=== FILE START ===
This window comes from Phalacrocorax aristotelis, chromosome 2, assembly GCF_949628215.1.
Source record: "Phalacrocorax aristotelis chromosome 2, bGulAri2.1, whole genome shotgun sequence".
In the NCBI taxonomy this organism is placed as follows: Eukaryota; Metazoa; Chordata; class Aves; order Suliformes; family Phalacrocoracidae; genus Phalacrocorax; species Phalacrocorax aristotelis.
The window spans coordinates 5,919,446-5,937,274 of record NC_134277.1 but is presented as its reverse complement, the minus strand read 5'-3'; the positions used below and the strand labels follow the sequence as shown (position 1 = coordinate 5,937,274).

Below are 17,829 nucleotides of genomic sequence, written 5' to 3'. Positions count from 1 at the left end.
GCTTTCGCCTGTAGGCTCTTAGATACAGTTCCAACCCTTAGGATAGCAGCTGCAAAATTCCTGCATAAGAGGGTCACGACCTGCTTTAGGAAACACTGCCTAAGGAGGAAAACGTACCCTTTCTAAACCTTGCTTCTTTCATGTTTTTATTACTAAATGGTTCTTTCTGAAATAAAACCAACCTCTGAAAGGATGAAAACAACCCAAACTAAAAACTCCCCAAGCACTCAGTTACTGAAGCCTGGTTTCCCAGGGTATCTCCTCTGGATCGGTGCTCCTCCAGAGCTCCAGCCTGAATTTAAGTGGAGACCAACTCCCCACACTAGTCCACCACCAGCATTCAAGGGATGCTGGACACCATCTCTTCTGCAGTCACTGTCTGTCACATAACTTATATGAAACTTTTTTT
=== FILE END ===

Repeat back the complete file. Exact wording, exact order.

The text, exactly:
This window comes from Phalacrocorax aristotelis, chromosome 2, assembly GCF_949628215.1.
Source record: "Phalacrocorax aristotelis chromosome 2, bGulAri2.1, whole genome shotgun sequence".
In the NCBI taxonomy this organism is placed as follows: Eukaryota; Metazoa; Chordata; class Aves; order Suliformes; family Phalacrocoracidae; genus Phalacrocorax; species Phalacrocorax aristotelis.
The window spans coordinates 5,919,446-5,937,274 of record NC_134277.1 but is presented as its reverse complement, the minus strand read 5'-3'; the positions used below and the strand labels follow the sequence as shown (position 1 = coordinate 5,937,274).

Below are 17,829 nucleotides of genomic sequence, written 5' to 3'. Positions count from 1 at the left end.
GCTTTCGCCTGTAGGCTCTTAGATACAGTTCCAACCCTTAGGATAGCAGCTGCAAAATTCCTGCATAAGAGGGTCACGACCTGCTTTAGGAAACACTGCCTAAGGAGGAAAACGTACCCTTTCTAAACCTTGCTTCTTTCATGTTTTTATTACTAAATGGTTCTTTCTGAAATAAAACCAACCTCTGAAAGGATGAAAACAACCCAAACTAAAAACTCCCCAAGCACTCAGTTACTGAAGCCTGGTTTCCCAGGGTATCTCCTCTGGATCGGTGCTCCTCCAGAGCTCCAGCCTGAATTTAAGTGGAGACCAACTCCCCACACTAGTCCACCACCAGCATTCAAGGGATGCTGGACACCATCTCTTCTGCAGTCACTGTCTGTCACATAACTTATATGAAACTTTTTTT